A great many people have crowded upon this stream since you left. About 300 people have arrived from Oregon inpressly [sic] for Gold digging. I have heard of the arrival of several companies from the States – and have seen some of the people among whom was Mr. Farwell, formerly in this country.
In case nothing has transpired since you left to prevent starting a trading post at some point on your return, and you have not made other engagements, I think Mr. Farwell would answer the purpose.John Bidwell to George McKinstry, 30 September 1848
John Bidwell had discovered gold on the Feather River in June 1848 and by September “a great many people” had crowded on the stream, even before most Americans could get there in 1849. He was doing well at mining, using a crew of local Indians, but he could see that he could do even better with a trading post to sell goods to the miners.
Luckily for the historian, John Bidwell saved a ledger from his store, and he saved a folder full of receipts from his buying trips to Sacramento. These sources give us a good idea of what the miners were eating, what tools and clothing and medicines they could purchase, and what the prices were like.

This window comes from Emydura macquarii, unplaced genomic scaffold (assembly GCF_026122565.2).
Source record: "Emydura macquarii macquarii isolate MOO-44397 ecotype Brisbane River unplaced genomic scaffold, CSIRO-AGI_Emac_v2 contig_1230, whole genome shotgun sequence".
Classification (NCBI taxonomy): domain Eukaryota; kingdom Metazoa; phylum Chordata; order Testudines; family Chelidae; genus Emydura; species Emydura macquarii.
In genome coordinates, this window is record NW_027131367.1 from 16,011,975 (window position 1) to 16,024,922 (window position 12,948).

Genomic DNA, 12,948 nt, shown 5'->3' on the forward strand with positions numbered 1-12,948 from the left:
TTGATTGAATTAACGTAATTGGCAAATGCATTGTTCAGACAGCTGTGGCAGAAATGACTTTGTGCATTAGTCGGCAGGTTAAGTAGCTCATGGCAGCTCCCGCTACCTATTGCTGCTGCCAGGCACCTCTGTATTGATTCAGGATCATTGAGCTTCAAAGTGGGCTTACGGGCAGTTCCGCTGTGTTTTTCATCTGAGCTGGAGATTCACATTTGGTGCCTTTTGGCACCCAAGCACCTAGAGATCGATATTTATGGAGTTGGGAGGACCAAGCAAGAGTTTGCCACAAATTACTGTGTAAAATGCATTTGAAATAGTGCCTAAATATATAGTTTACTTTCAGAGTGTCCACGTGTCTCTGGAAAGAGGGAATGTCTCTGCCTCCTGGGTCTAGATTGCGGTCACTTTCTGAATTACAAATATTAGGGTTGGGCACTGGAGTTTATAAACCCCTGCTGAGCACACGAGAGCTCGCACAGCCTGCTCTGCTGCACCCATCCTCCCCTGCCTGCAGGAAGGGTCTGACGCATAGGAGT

Bidwell started by bringing beef cattle and flour up to Bidwell’s Bar to sell.
I have been up to my Ranch, moved camp down to the bend of Feather river with a quantity of meat and coarse flour, and have come down to take up the things that were sent up in the canoe. Tomorrow I shall land in the “diggings”.John Bidwell to George McKinstry, 19 June 1848
I don’t know exactly what was “sent up by canoe,” but this was the beginning of his trading post at Bidwell’s Bar. It would make him a rich man.
“Diggings” or “diggins” was such a novel word he put it in quotation marks. His Ranch was not Rancho Chico, but a farm he had started in 1845 on Little Butte Creek. He bought cattle from Theodore Cordua at New Mecklenburg (Marysville) for $25 a head. That’s probably where he bought the flour as well. Cordua had a large ranch, which produced so much more food than he could use, that in 1847 he built a schooner to ship his produce to Mexico or Hawaii. The Gold Rush would solve that problem, but bring a new crop of troubles to Mr. Cordua.
In the next few posts I will explore Bidwell’s shopping trips to Sutter’s Fort and beyond, look at what the miners were buying from Bidwell’s store, and compare some prices. We will never know just how much money Bidwell made as a storekeeper, but we will get an idea of what it cost to be a gold miner.